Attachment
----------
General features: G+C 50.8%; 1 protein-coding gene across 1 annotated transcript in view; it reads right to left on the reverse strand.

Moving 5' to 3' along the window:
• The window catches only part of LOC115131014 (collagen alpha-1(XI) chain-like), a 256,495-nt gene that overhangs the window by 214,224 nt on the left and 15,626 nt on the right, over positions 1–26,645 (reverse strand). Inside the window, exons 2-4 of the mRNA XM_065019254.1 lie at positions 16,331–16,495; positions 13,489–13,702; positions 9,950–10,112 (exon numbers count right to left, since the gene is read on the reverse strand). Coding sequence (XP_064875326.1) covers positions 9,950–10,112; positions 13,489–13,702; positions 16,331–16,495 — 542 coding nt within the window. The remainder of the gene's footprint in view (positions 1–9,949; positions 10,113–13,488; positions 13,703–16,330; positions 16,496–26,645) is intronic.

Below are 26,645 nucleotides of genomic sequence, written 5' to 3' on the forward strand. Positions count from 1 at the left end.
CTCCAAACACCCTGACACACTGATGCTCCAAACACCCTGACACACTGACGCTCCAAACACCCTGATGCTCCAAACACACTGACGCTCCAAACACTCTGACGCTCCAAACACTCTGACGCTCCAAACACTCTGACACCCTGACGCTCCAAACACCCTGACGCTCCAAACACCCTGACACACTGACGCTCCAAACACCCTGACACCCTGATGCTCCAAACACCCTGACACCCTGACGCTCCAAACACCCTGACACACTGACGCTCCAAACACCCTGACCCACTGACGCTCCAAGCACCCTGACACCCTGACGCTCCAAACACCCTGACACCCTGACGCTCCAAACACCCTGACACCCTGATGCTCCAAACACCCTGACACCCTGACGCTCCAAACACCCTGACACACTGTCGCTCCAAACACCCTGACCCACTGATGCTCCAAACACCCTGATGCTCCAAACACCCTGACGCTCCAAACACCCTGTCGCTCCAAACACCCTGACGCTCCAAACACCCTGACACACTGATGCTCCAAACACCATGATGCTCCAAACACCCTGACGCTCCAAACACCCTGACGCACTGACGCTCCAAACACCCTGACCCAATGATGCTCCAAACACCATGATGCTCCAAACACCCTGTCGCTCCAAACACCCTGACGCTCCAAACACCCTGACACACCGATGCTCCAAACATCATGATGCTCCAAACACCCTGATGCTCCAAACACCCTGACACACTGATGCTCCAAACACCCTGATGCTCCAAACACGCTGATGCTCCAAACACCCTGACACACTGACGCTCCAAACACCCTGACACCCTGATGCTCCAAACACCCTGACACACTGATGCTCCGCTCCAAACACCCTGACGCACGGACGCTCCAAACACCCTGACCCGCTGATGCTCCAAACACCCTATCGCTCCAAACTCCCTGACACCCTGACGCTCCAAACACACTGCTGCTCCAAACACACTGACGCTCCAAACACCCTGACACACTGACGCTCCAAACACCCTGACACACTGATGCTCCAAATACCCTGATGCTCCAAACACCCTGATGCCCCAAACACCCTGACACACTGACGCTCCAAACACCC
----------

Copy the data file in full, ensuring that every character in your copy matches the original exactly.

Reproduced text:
General features: G+C 50.8%; 1 protein-coding gene across 1 annotated transcript in view; it reads right to left on the reverse strand.

Moving 5' to 3' along the window:
• The window catches only part of LOC115131014 (collagen alpha-1(XI) chain-like), a 256,495-nt gene that overhangs the window by 214,224 nt on the left and 15,626 nt on the right, over positions 1–26,645 (reverse strand). Inside the window, exons 2-4 of the mRNA XM_065019254.1 lie at positions 16,331–16,495; positions 13,489–13,702; positions 9,950–10,112 (exon numbers count right to left, since the gene is read on the reverse strand). Coding sequence (XP_064875326.1) covers positions 9,950–10,112; positions 13,489–13,702; positions 16,331–16,495 — 542 coding nt within the window. The remainder of the gene's footprint in view (positions 1–9,949; positions 10,113–13,488; positions 13,703–16,330; positions 16,496–26,645) is intronic.

Below are 26,645 nucleotides of genomic sequence, written 5' to 3' on the forward strand. Positions count from 1 at the left end.
CTCCAAACACCCTGACACACTGATGCTCCAAACACCCTGACACACTGACGCTCCAAACACCCTGATGCTCCAAACACACTGACGCTCCAAACACTCTGACGCTCCAAACACTCTGACGCTCCAAACACTCTGACACCCTGACGCTCCAAACACCCTGACGCTCCAAACACCCTGACACACTGACGCTCCAAACACCCTGACACCCTGATGCTCCAAACACCCTGACACCCTGACGCTCCAAACACCCTGACACACTGACGCTCCAAACACCCTGACCCACTGACGCTCCAAGCACCCTGACACCCTGACGCTCCAAACACCCTGACACCCTGACGCTCCAAACACCCTGACACCCTGATGCTCCAAACACCCTGACACCCTGACGCTCCAAACACCCTGACACACTGTCGCTCCAAACACCCTGACCCACTGATGCTCCAAACACCCTGATGCTCCAAACACCCTGACGCTCCAAACACCCTGTCGCTCCAAACACCCTGACGCTCCAAACACCCTGACACACTGATGCTCCAAACACCATGATGCTCCAAACACCCTGACGCTCCAAACACCCTGACGCACTGACGCTCCAAACACCCTGACCCAATGATGCTCCAAACACCATGATGCTCCAAACACCCTGTCGCTCCAAACACCCTGACGCTCCAAACACCCTGACACACCGATGCTCCAAACATCATGATGCTCCAAACACCCTGATGCTCCAAACACCCTGACACACTGATGCTCCAAACACCCTGATGCTCCAAACACGCTGATGCTCCAAACACCCTGACACACTGACGCTCCAAACACCCTGACACCCTGATGCTCCAAACACCCTGACACACTGATGCTCCGCTCCAAACACCCTGACGCACGGACGCTCCAAACACCCTGACCCGCTGATGCTCCAAACACCCTATCGCTCCAAACTCCCTGACACCCTGACGCTCCAAACACACTGCTGCTCCAAACACACTGACGCTCCAAACACCCTGACACACTGACGCTCCAAACACCCTGACACACTGATGCTCCAAATACCCTGATGCTCCAAACACCCTGATGCCCCAAACACCCTGACACACTGACGCTCCAAACACCC